August G. Minke, Esq. holds degrees of Masters in Law (LL.M.) from Universiteit Utrecht in the Netherlands and from Pace University in White Plains, USA, where he also obtained a Certificate in International Law. Of Dutch and Belgian descent he grew up both in the Netherlands and in Belgium, as well
The laws of continental Europe and those of the USA are substantially distinct. The general difference between common law, as practiced in the US, and civil law, as practiced in continental Europe, is widely accepted, even if it is not always understood. American court rulings, for instance, can be extreme in the eyes of Europeans, who are not familiar with concepts such as punitive damages.
The perception of Europeans and Americans about each other’s laws is often wrong, yet people are so convinced that they have heard it right, that smaller and even medium sized businesses make important decisions based on wrong assumptions. A European company did not dare to sell a product in the US because management was afraid, not of product liability issues but of the mere belief that liability insurance premiums would be too steep and still not cover all legal expenses. Internal memos and plans of European companies preparing to establish US ventures describe organization, strategies, financing, products and much more, in great detail – but in a single sentence declare that the new company should be incorporated in Delaware ‘of course’. The General Counsel of a very large American conglomerate at least once told an audience that when you do business in Germany, anything that is not expressly allowed in writing is prohibited by law.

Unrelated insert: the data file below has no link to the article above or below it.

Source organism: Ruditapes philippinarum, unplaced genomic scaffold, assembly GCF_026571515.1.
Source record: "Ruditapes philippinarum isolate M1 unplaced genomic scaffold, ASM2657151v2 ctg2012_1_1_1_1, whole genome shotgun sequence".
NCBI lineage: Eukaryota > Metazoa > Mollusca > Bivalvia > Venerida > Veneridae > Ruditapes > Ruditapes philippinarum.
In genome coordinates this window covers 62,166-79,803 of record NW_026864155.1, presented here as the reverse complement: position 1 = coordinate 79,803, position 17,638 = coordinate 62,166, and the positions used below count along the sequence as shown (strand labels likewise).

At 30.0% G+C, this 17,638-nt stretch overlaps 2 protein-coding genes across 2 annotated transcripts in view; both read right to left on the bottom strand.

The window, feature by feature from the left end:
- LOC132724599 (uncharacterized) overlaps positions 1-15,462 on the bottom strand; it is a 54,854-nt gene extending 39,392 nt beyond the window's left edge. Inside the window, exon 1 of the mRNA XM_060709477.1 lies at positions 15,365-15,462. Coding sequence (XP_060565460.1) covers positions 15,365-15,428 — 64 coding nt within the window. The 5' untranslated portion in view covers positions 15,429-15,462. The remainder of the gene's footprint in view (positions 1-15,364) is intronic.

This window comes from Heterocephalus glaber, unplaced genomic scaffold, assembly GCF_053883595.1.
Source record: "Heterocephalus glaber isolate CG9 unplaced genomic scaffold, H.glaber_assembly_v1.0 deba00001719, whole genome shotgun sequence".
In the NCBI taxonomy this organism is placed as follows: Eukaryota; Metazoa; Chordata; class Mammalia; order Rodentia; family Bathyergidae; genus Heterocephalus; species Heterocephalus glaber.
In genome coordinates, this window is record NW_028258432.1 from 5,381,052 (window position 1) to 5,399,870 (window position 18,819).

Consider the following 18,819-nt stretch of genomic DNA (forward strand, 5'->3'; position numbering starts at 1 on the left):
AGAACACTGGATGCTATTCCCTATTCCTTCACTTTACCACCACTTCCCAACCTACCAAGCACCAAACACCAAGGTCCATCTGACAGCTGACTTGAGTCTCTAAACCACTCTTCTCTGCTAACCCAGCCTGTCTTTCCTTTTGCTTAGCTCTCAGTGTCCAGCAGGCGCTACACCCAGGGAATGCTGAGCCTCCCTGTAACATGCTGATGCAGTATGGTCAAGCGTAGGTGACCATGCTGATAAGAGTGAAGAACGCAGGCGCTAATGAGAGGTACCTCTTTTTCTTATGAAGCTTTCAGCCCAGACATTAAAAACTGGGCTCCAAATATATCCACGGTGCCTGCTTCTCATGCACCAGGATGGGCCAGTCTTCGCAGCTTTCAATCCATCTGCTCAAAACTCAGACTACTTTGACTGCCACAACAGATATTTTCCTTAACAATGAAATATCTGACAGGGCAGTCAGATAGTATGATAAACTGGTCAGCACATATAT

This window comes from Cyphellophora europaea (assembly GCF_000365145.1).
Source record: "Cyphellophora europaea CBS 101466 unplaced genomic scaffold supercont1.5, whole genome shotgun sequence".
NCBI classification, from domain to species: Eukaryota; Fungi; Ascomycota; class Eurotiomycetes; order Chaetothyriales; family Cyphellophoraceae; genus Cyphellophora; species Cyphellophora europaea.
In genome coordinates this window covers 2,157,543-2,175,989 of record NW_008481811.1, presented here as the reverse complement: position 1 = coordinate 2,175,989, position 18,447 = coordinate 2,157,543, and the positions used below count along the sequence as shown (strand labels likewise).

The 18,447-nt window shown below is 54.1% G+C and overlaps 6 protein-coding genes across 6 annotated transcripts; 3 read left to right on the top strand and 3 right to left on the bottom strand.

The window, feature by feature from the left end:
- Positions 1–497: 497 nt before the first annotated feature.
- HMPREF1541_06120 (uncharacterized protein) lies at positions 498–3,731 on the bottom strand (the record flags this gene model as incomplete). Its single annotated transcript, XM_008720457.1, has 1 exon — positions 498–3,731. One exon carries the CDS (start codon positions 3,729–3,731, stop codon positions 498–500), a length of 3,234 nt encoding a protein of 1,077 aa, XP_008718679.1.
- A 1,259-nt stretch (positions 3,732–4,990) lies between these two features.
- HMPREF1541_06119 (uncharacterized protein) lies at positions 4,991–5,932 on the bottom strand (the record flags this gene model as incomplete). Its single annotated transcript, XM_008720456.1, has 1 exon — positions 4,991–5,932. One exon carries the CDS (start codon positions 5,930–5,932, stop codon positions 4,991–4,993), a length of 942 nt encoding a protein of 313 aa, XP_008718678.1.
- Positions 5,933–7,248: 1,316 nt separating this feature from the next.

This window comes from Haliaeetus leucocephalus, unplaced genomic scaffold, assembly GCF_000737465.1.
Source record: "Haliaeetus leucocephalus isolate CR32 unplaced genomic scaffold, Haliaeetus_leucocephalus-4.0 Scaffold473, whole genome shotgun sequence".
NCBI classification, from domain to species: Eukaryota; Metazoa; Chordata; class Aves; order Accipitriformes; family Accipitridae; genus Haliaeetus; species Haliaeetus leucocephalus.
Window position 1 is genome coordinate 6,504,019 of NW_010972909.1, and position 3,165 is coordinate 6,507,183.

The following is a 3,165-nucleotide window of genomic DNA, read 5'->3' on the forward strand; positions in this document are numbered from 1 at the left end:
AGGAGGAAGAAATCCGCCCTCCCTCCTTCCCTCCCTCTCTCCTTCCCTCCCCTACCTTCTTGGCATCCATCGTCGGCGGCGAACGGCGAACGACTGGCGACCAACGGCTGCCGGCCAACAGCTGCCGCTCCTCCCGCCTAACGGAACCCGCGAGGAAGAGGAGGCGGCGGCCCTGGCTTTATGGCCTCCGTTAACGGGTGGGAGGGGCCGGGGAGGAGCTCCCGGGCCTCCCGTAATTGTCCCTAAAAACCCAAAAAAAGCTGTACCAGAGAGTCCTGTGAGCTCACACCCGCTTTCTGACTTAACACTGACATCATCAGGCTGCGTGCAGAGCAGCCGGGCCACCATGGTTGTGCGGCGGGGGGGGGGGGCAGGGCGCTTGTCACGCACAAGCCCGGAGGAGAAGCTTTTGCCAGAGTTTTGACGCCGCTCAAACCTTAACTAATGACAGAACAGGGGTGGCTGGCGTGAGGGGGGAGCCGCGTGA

What nonsense! But what they reflect is a lack of understanding, not just of the law but also of the underlying cultures. Law and culture, certainly business culture, are strongly intertwined. They continuously affect and influence each other. In some areas the laws of the USA and of continental European countries are poles apart. As a result certain situations are dealt with in a manner that seems unfamiliar at first. Parties involved cross-Atlantic business transactions are often surprised by the outcome when a contract is terminated, a creditor becomes insolvent, or minority shareholders assert certain rights.
Without pretending to be an academic tome1 this book aims to help Europeans and American businesses and their business partners understand where and how their legal and cultural systems are at odds. It provides insights to better understand the differences by putting the law in a cultural context. It does not teach ‘the law’, nor does it provide legal advice. Of course each and every European country implements its own legislation. Of course within the US, too, local law (that is, non-federal law) differs by state. Whenever legal interpretation is necessary you should consult an attorney who is familiar with local law. Here, the main distinctions, the major pitfalls, the different concepts that you may come across when doing business across the pond are addressed. It is not a law book, but a book that describes the law in a cultural perspective to make you aware of some very important distinctions when conducting business across the Atlantic.